Maida Smiles (W. London)

Tel: 020 3974 1777

16 Feb

What Causes Gingivitis?


Gingivitis involves the gums’ inflammation, also known as gingiva.

It’s a common complaint caused by a film of plaque or bacteria that accumulates on the teeth.

While considered non-destructive, left untreated gingivitis can progress to periodontitis, or full-blown gum disease, which is the leading cause of tooth loss in adults.

Signs and symptoms

There may be no discomfort or noticeable symptoms in mild cases of gingivitis. However, in more advanced cases, there are specific signs and symptoms to look out for. These include:

  • Bright red or purple gums
  • Tender gums that may be painful to the touch
  • Inflammation or swollen gums
  • Receding gums
  • Soft gums
  • Bleeding from the gums when brushing or flossing
  • Halitosis or bad breath

Different categories

There are two main categories of gingival diseases:

  • Dental plaque-induced gingival disease: This results from a build-up of plaque, systemic factors, medications, or malnutrition.
  • Non-plaque-induced gingival lesions result from a specific bacterium, virus, or fungus. It might also be caused by genetic factors, systemic conditions (including allergic reactions and certain illnesses), wounds, or reactions to foreign bodies, such as dentures.

What is the best treatment for Gingivitis?

Gingivitis can be successfully reversed with an early diagnosis and prompt and professional treatment, so we always urge patients to seek at the earliest opportunity.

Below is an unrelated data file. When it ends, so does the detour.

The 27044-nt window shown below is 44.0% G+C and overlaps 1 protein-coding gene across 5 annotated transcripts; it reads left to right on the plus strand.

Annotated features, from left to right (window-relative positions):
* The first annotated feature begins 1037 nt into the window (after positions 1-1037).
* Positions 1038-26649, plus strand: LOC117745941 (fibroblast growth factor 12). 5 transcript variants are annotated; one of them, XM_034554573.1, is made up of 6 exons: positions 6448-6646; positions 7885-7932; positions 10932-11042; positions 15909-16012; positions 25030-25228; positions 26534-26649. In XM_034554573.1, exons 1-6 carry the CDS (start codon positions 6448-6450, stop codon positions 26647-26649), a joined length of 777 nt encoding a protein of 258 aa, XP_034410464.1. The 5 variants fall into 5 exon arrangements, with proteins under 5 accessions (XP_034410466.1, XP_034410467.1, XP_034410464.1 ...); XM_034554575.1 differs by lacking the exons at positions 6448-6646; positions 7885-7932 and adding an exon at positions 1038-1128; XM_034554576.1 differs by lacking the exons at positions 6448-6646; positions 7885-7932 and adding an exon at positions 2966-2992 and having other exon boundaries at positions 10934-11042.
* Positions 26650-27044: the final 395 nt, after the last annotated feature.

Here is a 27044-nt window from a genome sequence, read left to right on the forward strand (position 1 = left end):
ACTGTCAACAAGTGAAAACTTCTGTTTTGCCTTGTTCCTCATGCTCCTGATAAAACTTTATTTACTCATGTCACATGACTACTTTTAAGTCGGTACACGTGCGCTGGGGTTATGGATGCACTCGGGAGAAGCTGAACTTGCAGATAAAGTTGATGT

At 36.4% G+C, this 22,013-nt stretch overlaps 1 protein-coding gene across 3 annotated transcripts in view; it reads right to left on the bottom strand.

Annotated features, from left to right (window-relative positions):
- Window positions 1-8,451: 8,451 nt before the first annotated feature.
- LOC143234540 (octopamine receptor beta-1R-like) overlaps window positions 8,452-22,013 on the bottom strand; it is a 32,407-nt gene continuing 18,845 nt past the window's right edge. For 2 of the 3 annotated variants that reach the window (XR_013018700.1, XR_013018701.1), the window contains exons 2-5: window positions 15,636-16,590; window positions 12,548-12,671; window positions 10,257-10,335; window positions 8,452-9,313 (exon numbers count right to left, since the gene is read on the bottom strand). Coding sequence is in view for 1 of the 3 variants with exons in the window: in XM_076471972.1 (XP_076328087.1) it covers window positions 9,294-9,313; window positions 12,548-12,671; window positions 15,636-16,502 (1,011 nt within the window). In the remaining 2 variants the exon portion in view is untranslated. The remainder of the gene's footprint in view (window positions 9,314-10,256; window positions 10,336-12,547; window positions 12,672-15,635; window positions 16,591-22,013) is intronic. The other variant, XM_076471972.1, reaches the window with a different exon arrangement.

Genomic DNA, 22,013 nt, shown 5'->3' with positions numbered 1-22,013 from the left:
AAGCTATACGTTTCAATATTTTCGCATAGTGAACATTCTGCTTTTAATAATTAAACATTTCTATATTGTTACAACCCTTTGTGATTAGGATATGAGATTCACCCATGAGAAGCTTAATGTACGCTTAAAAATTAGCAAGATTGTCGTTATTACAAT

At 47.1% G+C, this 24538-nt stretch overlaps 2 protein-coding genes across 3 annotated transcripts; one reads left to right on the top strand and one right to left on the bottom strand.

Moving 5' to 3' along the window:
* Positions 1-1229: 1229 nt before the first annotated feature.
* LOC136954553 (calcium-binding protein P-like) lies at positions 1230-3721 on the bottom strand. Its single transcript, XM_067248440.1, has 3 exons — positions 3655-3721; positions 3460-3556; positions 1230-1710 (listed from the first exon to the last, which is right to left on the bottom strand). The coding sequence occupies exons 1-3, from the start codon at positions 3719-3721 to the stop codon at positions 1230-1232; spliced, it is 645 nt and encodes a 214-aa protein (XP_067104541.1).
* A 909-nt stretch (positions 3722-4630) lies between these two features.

The first step is likely to involve the removal of plaque and tartar build-up, known as scaling, followed by tuition on effective brushing and flossing techniques. Certain dental issues, such as crooked teeth, badly fitted crowns or bridges, may make it harder to remove plaque and tartar. Follow-up appointments may be recommended, with more frequent cleanings if necessary.

Patients can also do a great deal to treat and manage Gingivitis at home. Here are some simple guidelines to follow to ensure high standards of oral hygiene:

  • Brush teeth at least twice a day
  • Use an electric toothbrush
  • Floss teeth at least once a day
  • Regularly rinse your mouth with an antiseptic mouthwash

How to identify more severe Periodontitis (Gum Disease)

Gingivitis usually precedes periodontitis, which is more generally called gum disease. However, this is not always the case. For patients experiencing symptoms of gingivitis, if their teeth remain firmly planted in their sockets, no irreversible bone or tissue damage has likely occurred.

However, left untreated, it can quickly advance to periodontitis. A clear indication of this involves the inner layer of the gum and bone pulling away from the teeth to form pockets which collect debris and become infected.

As the plaque spreads below the gum line, the body’s immune system is triggered and fights the bacteria. Bacteria within the plaque release toxins and poison, which in combination with the

Enzymes released by the body to fight the infection gradually break down the bone and connective tissue that hold teeth in place.

This battle on the gum line causes deeper pockets, exposing and destroying more gum tissue and bone. This can ultimately lead to tooth loss, as teeth are no longer anchored in place and become loose as the disease develops.

What else causes Periodontitis (Gum Disease)?

While genetics, poor oral hygiene, and lifestyle choices such as smoking can all cause gum disease, several other factors contribute to the onset of periodontitis.

These include:

  • Hormonal changes – Shifts in the hormonal balance brought on by pregnancy, puberty and menopause, as well as monthly menstruation, can make gums more sensitive to gingivitis.
  • Illnesses– Diseases such as cancer and HIV, which interfere with the immune system, can affect the health of gums. Patients with diabetes are also at higher risk of developing infections, including periodontal disease and cavities, because of the body’s blood sugar imbalance.
  • Medications—Certain medications that lessen the flow of saliva, which offers a protective seal for teeth and gums, can accelerate gingivitis. Other drugs can cause abnormal growth of gum tissue.